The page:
As we reflect on the question of God with the eyes of a missiological theologian, we must be able to explain who he is to ourselves first before we make an attempt to explain him to others.

Albert Einstein’s often quoted aphorism, “Everything should be made as simple as possible, but no simpler” holds true as much in physics as in theology.

To that end, a missiological theism is an attempt to focus our theological attention on the missionary nature of God as our primary understanding based upon a simple reading of the biblical texts and not a theological formulation. As Gregory of Nazianzus stated, “For how is he [God] an object of worship if he be circumscribed?” (Oration 28.7).

Missiological theism does not assume that the biblical authors are addressing issues that are not explicit in the texts themselves. Instead, missiological theism understands that God, first and foremost, wants to be known, is making himself know, and desires to be worshipped. These characteristics of the eternal God cannot change. God’s interaction in human history must be described by his mission. His active pursuit of people through self-revelation in his creation and creatures, as well as in his word – both propositionally and personally, demands that we view him as the preeminent missionary relentlessly chasing after a personal relationship with those who bear his image. As a result, missiological theism might describe God’s attributes in the following manner:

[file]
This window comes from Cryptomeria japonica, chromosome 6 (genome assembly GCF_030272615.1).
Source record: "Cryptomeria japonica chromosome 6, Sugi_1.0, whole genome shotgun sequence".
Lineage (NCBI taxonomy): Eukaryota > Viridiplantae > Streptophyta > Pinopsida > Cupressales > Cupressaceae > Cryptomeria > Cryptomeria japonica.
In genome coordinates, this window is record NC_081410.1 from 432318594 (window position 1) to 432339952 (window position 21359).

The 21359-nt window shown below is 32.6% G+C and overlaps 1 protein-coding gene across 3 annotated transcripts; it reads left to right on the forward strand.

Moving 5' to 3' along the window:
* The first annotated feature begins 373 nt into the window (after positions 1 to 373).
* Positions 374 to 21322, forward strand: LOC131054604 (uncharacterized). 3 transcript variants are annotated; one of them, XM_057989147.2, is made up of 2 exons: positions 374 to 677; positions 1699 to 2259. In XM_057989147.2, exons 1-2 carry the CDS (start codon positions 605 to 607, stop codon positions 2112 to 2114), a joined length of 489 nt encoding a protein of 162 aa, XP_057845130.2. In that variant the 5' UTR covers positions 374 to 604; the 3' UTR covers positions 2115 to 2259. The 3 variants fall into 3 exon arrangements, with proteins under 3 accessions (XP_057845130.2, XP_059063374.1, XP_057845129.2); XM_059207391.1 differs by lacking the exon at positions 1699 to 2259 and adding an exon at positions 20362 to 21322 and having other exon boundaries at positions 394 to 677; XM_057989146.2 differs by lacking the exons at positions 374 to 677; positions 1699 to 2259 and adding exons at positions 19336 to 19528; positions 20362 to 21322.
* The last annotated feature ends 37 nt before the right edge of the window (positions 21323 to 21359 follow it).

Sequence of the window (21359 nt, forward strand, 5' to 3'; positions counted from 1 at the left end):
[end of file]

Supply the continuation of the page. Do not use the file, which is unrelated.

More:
AttributeMissiological Theism
Pure ActualityGod is completely glorious without addition or subtraction. His will is singular and cannot change (Eph 1:5, 9, 11; 3:9, 20-21; 1 Tim 3:16).
SovereigntyIn as much as God’s sovereignty relates to His plan, it will not change (Eph 1:4; 2:1; 3:11; 4:6; 1 Tim 6:15-16).
EternalityGod is, has always been, and will always be (Eph 3:11; 1 Tim 1:17).
Self-ExistenceGod is absolutely unconditioned in His will. He necessarily exists to bring more people to worship Him (1 Tim 1:17; 2:5-6).
ImmutabilityGod cannot change in his character, essence, or will (Eph 1:18-23; 2 Tim 2:13).
ImpassibilityGod chooses to be affected by creatures only in relationship to His will; that is, His will does not change, will not be thwarted, but can be delayed due to creatures (Eph 4:30; 1 Tim 2:1-4).
ForeknowledgeGod’s foreknowledge is not causative; He foreknows in as much as He is sovereign (Eph 1:5; 2:10).

Learn more about missiological theism by listening to episode 13.